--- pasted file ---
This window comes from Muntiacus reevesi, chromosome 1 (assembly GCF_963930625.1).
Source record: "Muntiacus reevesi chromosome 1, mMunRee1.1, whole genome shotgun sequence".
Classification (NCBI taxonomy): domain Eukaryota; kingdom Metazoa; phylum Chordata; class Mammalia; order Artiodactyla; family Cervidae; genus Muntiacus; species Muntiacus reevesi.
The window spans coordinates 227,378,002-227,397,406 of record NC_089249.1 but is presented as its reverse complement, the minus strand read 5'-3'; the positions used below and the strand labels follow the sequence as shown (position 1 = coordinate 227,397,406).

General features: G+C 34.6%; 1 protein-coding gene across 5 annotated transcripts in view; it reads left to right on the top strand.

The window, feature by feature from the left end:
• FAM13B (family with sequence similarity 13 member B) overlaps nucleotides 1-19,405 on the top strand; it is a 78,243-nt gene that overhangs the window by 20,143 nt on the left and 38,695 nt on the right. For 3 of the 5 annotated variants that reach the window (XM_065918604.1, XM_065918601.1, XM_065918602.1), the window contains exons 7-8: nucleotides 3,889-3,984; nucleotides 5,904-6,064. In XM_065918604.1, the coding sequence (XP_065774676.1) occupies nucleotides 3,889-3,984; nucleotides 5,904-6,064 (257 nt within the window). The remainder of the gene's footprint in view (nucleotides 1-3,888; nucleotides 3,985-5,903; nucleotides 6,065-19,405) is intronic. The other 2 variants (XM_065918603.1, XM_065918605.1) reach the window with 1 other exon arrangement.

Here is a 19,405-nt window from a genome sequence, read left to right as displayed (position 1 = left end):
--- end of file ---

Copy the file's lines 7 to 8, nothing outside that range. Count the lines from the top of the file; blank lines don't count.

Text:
• FAM13B (family with sequence similarity 13 member B) overlaps nucleotides 1-19,405 on the top strand; it is a 78,243-nt gene that overhangs the window by 20,143 nt on the left and 38,695 nt on the right. For 3 of the 5 annotated variants that reach the window (XM_065918604.1, XM_065918601.1, XM_065918602.1), the window contains exons 7-8: nucleotides 3,889-3,984; nucleotides 5,904-6,064. In XM_065918604.1, the coding sequence (XP_065774676.1) occupies nucleotides 3,889-3,984; nucleotides 5,904-6,064 (257 nt within the window). The remainder of the gene's footprint in view (nucleotides 1-3,888; nucleotides 3,985-5,903; nucleotides 6,065-19,405) is intronic. The other 2 variants (XM_065918603.1, XM_065918605.1) reach the window with 1 other exon arrangement.

Here is a 19,405-nt window from a genome sequence, read left to right as displayed (position 1 = left end):